Star Trek: Lower Decks Review

Star Trek: Lower Decks boldly reminds us of all the things we love about Star Trek.

star trek lower decks

When the announcement came that CBS All Access was launching an animated comedy Star Trek series, the reaction was divisive. The passion and loyalty of many Trek fans can never be underestimated and each new iteration to the franchise unavoidably causes vocal opinions.

Star Trek: Lower Decks is certainly a new (and rather different) addition. The show focuses on Ensigns Mariner (Tawny Newsome, Space Force), and Boimler (Jack Quaid, The Boys), who are part of a support crew that serve on Starfleet ship, the U.S.S. Cerritos – a ‘second contact’ ship where the mission is to facilitate the job of welcoming new planets into the federation once first contact has been made. Indeed, the premise itself echoes the show’s appearance as the scrappy underdog, fighting for validation when it’s operating amongst true greatness.

The Cerritos is captained by Dawn Lewis’ Captain Carol Freeman supported by Commander Jack Ransom (Jerry O’Connell) and a bridge crew populated with amped-up stereotypes pulled from decades of derivative science fiction. Yet no matter how many times the trigger-happy Lieutenant Shaxs (voiced by veteran voiceover star Fred Tatasciore) threatens to resolve any situation by ejecting the warp core, these are all clearly Starfleet officers; compassionate, dedicated and intelligent.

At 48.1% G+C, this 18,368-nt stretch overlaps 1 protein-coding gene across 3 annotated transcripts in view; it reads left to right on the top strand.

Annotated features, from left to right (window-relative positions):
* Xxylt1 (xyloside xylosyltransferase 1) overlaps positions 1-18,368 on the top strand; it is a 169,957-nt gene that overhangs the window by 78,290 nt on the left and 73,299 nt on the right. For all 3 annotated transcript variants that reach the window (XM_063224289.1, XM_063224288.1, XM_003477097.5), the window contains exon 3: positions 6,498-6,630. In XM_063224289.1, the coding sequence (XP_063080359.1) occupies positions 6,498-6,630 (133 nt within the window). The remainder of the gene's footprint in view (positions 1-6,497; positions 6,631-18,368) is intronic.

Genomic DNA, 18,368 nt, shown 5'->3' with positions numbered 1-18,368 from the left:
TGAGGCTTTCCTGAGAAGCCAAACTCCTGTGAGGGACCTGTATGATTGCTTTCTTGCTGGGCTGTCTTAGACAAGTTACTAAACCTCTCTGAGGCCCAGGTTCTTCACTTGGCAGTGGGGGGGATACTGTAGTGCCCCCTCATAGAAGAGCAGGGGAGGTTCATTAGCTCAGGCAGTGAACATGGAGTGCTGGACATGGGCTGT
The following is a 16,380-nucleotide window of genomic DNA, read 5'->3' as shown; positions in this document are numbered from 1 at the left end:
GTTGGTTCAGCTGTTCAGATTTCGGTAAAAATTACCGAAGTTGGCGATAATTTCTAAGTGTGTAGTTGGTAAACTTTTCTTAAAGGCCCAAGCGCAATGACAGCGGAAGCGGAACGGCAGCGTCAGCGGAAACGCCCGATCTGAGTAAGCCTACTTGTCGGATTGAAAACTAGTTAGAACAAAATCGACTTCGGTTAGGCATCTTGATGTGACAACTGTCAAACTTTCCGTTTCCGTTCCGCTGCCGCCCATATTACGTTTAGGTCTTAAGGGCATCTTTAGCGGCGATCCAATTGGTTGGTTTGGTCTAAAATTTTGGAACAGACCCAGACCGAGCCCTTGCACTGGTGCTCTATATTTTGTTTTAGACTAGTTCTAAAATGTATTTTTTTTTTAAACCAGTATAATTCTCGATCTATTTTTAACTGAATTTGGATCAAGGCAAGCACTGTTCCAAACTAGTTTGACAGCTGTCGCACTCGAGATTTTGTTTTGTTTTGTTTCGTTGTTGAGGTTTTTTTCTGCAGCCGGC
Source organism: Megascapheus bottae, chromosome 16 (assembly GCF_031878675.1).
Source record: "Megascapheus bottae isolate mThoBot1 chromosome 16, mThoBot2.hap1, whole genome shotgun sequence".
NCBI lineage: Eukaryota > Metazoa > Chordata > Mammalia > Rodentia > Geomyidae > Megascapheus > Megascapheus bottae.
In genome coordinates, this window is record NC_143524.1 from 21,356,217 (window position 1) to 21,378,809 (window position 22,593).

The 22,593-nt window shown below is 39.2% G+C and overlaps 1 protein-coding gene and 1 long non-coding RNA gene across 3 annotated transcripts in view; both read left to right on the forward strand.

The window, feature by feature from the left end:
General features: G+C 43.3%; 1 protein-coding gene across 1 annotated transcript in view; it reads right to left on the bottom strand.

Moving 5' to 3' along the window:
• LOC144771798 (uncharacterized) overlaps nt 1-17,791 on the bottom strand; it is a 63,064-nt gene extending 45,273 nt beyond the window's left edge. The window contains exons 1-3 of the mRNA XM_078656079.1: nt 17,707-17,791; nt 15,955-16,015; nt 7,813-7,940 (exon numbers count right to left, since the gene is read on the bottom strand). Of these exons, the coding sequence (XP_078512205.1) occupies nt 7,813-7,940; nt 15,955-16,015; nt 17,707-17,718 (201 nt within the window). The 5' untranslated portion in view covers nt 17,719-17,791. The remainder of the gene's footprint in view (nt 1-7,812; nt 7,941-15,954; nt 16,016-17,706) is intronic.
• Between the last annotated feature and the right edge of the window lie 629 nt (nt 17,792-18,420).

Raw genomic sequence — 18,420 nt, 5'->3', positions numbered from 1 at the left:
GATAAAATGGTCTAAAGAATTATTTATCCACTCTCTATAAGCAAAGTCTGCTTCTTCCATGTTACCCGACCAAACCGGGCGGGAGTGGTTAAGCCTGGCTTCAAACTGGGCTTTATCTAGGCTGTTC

A satisfying hybrid of the fast-paced vulgar chaos of Rick And Morty (the series was developed by Rick And Morty producer Mike McMahan) and the loving parody/homage of Seth Macfarlane’s The Orville, the show elicits heart-warming laughs from humour that is far more sitcom than absurdist farce. Which is the smart choice given the fertile comedy ground that can be harvested from the absurdity of some Trek episodes.

Star Trek: Lower Decks has a heart and a moral message that is recognisably Star Trek, even if there’s more silliness and profanity than we’re used to. But if Star Trek: Discovery can teach us that the Federation sometimes drops a few swear words and if Star Trek: Deep Space Nine taught us that it’s sometimes okay to be silly, then Star Trek: Lower Decks reminds us of the rewards we can reap when we follow Starfleet’s mission to look past the surface and accept people for who they are. 

Star Trek: Lower Decks is available now on Amazon Prime.